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Kendron v. SCI Funeral Services of Florida, LLC

Florida Court of Appeals, Fifth District

December 8, 2017

TERRY KENDRON, Appellant,
v.
SCI FUNERAL SERVICES OF FLORIDA, LLC D/B/A WYLIE BAXLEY FUNERAL HOME, Appellee.

         NOT FINAL UNTIL TIME EXPIRES TO FILE MOTION FOR REHEARING AND DISPOSITION THEREOF IF FILED

         Appeal from the Circuit Court for Brevard County, Charles J. Roberts, Judge.

          David A. Baker and Mark A. Cavins, of The Law Office of David A. Baker, P.A., Rockledge, for Appellant.

          Ronald M. Schirtzer, of Weinberg Wheeler Hudgins Gunn & Dial, LLC, Orlando, for Appellee.

          PER CURIAM.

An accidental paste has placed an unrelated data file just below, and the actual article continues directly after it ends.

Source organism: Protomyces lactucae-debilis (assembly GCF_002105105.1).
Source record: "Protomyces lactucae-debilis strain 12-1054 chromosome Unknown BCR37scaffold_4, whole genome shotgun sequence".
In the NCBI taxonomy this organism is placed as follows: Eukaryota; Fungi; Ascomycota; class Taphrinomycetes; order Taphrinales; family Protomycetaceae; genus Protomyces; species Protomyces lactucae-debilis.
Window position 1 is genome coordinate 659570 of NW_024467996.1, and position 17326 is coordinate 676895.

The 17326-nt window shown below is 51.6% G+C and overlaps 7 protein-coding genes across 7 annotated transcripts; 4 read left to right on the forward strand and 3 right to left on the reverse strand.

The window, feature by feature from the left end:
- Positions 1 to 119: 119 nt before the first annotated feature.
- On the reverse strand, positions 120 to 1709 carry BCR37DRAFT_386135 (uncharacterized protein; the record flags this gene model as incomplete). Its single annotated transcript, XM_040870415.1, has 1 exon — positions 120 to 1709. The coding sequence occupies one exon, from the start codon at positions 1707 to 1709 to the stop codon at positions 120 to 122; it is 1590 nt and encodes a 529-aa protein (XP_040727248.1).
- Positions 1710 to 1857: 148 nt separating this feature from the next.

This case involves the delayed discovery of a funeral home's mishandling of cremated remains. Lucille Kendron passed away on October 19, 1998. Soon thereafter, her son, Terry Kendron, hired Wylie Baxley Funeral Home to handle the funeral and cremation. Lucille's cremains were to be laid to rest beside her late husband. In 2014, Kendron learned via letter that this did not happen and that the funeral home still possessed his mother's ashes. He was told to collect Lucille's cremains or be charged a storage fee. Kendron later filed suit against SCI Funeral Services of Florida, LLC, d/b/a Wylie Baxley Funeral Home, for tortious interference with human remains, intentional infliction of emotional distress, and negligent infliction of emotional distress, claiming that as a result of the funeral home's actions he suffered from depression, stress, anger, and anxiety, all of which required medical attention. However, the complaint was dismissed with prejudice after the trial court concluded the statute of limitations had expired on Kendron's claims. Kendron now appeals the dismissal of his lawsuit. Concluding that the statute of limitations barred his claim for tortious interference with human remains, we affirm the dismissal of that claim without further discussion. However, for the following reasons, we reverse the dismissal of Kendron's claim for intentional infliction of emotional distress and negligent infliction of emotional distress.[1]